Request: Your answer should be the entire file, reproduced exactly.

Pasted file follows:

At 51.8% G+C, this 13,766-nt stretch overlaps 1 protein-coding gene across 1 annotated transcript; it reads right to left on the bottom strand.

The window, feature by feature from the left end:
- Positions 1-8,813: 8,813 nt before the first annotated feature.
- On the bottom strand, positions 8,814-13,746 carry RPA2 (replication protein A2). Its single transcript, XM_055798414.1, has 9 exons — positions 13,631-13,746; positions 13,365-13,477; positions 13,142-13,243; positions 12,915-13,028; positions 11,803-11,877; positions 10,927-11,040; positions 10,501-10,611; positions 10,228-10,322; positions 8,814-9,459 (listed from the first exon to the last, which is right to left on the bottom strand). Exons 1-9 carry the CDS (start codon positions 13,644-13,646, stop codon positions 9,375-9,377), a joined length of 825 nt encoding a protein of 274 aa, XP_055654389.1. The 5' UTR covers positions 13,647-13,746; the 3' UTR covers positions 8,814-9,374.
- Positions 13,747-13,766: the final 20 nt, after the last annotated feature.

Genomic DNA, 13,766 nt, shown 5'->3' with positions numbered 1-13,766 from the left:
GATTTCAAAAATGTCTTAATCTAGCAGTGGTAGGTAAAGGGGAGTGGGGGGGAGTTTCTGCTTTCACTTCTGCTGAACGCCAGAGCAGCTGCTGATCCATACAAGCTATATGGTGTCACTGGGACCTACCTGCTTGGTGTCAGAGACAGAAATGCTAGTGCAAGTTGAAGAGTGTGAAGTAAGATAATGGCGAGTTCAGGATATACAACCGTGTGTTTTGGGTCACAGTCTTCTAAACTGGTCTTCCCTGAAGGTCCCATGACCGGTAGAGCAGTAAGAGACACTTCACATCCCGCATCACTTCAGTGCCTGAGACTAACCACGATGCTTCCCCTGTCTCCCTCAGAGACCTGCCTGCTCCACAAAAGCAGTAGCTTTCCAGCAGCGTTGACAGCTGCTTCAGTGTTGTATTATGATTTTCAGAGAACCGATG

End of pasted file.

At 51.8% G+C, this 13,766-nt stretch overlaps 1 protein-coding gene across 1 annotated transcript; it reads right to left on the bottom strand.

The window, feature by feature from the left end:
- Positions 1-8,813: 8,813 nt before the first annotated feature.
- On the bottom strand, positions 8,814-13,746 carry RPA2 (replication protein A2). Its single transcript, XM_055798414.1, has 9 exons — positions 13,631-13,746; positions 13,365-13,477; positions 13,142-13,243; positions 12,915-13,028; positions 11,803-11,877; positions 10,927-11,040; positions 10,501-10,611; positions 10,228-10,322; positions 8,814-9,459 (listed from the first exon to the last, which is right to left on the bottom strand). Exons 1-9 carry the CDS (start codon positions 13,644-13,646, stop codon positions 9,375-9,377), a joined length of 825 nt encoding a protein of 274 aa, XP_055654389.1. The 5' UTR covers positions 13,647-13,746; the 3' UTR covers positions 8,814-9,374.
- Positions 13,747-13,766: the final 20 nt, after the last annotated feature.

Genomic DNA, 13,766 nt, shown 5'->3' with positions numbered 1-13,766 from the left:
GATTTCAAAAATGTCTTAATCTAGCAGTGGTAGGTAAAGGGGAGTGGGGGGGAGTTTCTGCTTTCACTTCTGCTGAACGCCAGAGCAGCTGCTGATCCATACAAGCTATATGGTGTCACTGGGACCTACCTGCTTGGTGTCAGAGACAGAAATGCTAGTGCAAGTTGAAGAGTGTGAAGTAAGATAATGGCGAGTTCAGGATATACAACCGTGTGTTTTGGGTCACAGTCTTCTAAACTGGTCTTCCCTGAAGGTCCCATGACCGGTAGAGCAGTAAGAGACACTTCACATCCCGCATCACTTCAGTGCCTGAGACTAACCACGATGCTTCCCCTGTCTCCCTCAGAGACCTGCCTGCTCCACAAAAGCAGTAGCTTTCCAGCAGCGTTGACAGCTGCTTCAGTGTTGTATTATGATTTTCAGAGAACCGATG